Workbook on Digital Private Papers > Digital preservation strategies > Introduction

Introduction

A digital preservation strategy is a well-considered and documented approach to the preservation of digital objects. For collecting archivists, the purpose of such a strategy is to ensure that access to the born-digital archives accessioned by a repository can be maintained indefinitely. For repositories responsible for personal digital archives this will probably include material created on long-past, recent, current and future computers and devices. This is a major challenge for digital archivists because the technological landscape evolves so rapidly: new hardware, software and removable media are developed and adopted on a regular basis, and new versions often only have limited backwards compatibility. Obsolescence therefore poses a major threat to the survival of digital records and must be addressed in a preservation strategy.

Digital archivists must also be able to demonstrate to researchers that a preserved digital object is authentic: that no accidental or intentional changes have occurred; and that the stated date of creation or receipt, identity of the author and process that created the object are all verifiable. Preservation strategies are all based on the principle that the preserved digital object should be identical in all essential respects to the digital object which left the creator's computer or other device. This means that it is important to understand what is 'essential' in order to protect those aspects of a record which are essential and to measure the success of preservation interventions.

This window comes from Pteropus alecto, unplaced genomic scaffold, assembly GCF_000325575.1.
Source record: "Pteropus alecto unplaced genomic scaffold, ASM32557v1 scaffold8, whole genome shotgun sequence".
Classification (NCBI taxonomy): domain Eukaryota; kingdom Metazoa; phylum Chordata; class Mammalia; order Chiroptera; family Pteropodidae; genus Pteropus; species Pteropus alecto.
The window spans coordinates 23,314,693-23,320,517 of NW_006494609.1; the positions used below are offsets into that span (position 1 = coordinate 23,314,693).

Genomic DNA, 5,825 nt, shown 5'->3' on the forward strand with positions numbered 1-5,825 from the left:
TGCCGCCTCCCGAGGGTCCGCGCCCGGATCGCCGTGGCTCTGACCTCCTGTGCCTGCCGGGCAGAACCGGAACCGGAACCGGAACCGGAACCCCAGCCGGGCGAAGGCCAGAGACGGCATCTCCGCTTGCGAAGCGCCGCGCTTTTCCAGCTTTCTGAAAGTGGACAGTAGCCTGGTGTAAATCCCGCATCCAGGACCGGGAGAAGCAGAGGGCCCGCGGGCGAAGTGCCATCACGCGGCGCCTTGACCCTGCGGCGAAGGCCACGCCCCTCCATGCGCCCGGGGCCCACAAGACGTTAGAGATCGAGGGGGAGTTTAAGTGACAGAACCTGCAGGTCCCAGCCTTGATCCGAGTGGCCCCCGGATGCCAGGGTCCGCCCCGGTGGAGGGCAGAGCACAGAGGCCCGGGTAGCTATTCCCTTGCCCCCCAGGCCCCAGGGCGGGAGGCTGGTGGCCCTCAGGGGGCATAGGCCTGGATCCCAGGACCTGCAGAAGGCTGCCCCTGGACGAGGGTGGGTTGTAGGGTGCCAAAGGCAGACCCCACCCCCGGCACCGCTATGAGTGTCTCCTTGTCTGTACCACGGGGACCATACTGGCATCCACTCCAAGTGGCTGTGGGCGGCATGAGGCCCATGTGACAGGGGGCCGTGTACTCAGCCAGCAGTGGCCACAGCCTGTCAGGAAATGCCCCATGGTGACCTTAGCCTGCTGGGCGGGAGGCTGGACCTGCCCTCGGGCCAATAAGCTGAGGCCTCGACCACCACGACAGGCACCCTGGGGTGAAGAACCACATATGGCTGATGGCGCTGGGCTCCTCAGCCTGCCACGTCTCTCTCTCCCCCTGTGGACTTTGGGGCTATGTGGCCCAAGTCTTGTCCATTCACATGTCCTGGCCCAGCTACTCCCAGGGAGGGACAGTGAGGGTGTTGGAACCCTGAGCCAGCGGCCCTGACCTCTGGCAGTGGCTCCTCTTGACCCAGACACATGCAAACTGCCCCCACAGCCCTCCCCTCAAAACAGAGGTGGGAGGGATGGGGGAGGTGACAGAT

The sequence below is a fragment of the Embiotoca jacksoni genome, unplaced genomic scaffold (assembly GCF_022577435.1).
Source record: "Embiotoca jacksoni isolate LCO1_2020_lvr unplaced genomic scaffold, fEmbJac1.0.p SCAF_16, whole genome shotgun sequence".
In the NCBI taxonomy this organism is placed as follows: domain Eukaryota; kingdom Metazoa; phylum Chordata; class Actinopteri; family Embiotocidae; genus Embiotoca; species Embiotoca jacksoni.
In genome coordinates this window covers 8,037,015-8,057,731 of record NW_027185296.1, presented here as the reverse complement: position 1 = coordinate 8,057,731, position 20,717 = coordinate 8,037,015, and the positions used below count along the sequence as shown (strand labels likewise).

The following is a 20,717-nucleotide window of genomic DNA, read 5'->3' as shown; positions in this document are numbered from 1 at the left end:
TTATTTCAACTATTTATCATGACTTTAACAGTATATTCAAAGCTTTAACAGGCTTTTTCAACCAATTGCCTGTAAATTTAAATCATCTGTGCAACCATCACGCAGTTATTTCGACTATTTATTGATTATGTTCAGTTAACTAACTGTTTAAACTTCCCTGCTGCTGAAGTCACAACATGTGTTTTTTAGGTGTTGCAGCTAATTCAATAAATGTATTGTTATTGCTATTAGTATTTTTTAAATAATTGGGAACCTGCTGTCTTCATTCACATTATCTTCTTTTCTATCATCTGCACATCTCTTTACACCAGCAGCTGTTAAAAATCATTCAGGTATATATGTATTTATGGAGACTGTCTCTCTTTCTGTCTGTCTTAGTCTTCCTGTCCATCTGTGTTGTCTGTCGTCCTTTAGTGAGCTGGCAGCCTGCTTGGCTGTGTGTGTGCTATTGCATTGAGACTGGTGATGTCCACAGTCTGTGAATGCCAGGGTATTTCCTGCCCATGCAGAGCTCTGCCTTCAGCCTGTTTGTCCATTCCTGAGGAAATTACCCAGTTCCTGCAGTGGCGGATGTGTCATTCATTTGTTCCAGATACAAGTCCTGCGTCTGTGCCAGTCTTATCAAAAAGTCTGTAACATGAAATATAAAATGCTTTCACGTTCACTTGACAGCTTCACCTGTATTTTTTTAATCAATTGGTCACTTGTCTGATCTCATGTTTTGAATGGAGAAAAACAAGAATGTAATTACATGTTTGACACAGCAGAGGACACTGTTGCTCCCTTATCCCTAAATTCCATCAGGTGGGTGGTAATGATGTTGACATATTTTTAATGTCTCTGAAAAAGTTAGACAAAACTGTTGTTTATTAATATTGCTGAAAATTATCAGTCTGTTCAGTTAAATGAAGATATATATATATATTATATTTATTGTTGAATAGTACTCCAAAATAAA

Numerous approaches, all with slightly different emphases, have been discussed in the digital preservation community. The two principal strategies are migration and emulation, although within each there are further subtle variations on the basic approach. A number of other distinct approaches have also been proposed. This chapter of the Workbook examines currently proposed digital preservation strategies and assesses their usefulness in relation to personal digital archives. It also explores some of the principles which inform each approach and some of the practical steps necessary to implement a preservation strategy.